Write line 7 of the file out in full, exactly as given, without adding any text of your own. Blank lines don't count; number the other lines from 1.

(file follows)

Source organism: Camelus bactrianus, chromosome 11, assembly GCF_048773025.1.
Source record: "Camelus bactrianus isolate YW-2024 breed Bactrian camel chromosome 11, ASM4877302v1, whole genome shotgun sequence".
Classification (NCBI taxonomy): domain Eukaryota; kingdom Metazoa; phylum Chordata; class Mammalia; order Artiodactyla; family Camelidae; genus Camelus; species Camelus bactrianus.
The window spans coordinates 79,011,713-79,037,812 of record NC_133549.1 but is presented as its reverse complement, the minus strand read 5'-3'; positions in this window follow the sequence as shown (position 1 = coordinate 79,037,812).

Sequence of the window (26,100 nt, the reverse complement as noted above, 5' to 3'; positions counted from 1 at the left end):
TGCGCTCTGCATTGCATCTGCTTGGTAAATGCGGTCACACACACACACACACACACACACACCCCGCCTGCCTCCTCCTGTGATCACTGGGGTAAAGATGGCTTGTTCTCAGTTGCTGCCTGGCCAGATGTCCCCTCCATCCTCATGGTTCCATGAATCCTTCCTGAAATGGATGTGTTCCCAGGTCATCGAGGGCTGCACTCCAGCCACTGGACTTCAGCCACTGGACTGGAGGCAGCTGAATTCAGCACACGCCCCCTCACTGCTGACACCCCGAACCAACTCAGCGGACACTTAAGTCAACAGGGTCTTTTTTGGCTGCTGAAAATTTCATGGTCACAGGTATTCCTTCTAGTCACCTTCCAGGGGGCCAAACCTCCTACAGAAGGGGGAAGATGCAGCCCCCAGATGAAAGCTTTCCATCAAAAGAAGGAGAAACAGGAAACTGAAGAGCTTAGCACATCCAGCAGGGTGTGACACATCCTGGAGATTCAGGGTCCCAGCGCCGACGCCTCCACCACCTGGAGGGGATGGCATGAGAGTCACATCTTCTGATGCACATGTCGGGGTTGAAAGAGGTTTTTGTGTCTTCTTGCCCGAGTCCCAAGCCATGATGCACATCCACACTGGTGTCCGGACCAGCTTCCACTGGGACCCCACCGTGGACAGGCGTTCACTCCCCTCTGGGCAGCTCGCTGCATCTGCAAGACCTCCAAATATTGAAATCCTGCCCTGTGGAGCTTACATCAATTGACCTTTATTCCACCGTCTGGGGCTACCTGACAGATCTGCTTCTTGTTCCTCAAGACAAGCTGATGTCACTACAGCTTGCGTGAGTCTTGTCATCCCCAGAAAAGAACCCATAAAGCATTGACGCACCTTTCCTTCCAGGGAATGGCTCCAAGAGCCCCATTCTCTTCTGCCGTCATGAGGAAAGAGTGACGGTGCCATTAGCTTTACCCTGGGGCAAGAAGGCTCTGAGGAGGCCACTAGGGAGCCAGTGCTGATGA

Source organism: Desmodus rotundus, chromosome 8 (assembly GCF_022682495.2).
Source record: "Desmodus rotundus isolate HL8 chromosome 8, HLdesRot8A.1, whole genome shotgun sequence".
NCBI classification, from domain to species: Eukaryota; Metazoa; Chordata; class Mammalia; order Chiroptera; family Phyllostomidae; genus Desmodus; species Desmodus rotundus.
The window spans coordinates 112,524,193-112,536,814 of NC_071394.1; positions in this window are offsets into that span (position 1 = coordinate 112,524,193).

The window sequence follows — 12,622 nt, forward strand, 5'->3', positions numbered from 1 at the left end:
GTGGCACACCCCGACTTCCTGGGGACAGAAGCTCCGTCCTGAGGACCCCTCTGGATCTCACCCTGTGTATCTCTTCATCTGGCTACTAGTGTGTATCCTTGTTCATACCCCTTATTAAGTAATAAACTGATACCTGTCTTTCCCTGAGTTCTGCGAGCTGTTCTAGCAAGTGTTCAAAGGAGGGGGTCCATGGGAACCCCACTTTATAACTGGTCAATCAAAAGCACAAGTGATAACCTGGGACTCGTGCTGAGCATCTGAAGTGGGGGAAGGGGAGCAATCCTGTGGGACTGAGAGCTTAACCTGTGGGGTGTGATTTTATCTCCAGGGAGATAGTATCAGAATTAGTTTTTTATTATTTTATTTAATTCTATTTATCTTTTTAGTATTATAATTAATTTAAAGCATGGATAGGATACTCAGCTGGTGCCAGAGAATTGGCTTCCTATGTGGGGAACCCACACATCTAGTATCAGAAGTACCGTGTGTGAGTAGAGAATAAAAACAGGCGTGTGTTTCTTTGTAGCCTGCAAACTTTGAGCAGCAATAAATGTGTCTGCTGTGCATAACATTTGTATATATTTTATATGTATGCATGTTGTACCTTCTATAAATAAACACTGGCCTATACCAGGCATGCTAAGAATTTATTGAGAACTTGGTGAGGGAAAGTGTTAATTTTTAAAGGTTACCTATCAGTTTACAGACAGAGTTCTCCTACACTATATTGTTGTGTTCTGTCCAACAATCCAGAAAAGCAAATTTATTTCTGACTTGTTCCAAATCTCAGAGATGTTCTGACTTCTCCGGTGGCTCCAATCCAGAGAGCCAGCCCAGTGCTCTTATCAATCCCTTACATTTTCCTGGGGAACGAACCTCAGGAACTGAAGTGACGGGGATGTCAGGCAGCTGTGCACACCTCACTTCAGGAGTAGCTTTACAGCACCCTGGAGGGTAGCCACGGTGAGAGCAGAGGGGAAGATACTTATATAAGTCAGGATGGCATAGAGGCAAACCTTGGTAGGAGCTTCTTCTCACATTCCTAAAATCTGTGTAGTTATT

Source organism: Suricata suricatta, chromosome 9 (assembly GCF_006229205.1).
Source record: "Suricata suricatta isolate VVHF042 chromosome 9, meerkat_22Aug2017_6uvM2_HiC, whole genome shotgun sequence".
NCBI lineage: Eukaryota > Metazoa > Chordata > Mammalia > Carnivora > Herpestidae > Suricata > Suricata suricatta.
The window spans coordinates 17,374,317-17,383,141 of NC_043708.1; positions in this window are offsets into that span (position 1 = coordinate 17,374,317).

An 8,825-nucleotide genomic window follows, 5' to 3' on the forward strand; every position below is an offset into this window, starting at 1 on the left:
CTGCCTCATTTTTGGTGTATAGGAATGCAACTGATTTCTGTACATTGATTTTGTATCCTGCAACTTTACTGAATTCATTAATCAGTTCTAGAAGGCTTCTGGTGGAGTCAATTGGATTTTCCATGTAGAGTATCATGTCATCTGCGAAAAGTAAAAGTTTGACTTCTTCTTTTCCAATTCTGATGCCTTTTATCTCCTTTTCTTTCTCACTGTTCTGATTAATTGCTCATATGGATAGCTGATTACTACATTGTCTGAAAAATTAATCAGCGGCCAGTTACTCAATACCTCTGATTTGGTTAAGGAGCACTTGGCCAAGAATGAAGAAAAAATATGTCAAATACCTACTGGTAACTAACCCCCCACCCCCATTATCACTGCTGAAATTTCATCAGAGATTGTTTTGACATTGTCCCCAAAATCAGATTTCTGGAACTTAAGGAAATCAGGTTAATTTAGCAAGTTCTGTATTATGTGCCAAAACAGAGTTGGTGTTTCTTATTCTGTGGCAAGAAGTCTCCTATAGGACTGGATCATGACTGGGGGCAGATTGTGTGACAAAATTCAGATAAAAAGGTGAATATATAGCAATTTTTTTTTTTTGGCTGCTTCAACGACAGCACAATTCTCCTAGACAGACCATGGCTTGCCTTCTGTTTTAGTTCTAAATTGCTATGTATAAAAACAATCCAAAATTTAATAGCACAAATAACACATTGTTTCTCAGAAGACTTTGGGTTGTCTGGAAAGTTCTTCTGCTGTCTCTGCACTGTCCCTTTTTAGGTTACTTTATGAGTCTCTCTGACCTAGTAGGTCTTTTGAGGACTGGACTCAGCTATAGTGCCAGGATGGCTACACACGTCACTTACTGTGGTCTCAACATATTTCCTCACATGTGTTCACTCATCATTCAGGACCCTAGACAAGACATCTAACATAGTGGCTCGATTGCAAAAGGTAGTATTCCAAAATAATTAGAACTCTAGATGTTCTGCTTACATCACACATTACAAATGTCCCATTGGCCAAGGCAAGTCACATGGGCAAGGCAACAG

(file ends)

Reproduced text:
Source organism: Desmodus rotundus, chromosome 8 (assembly GCF_022682495.2).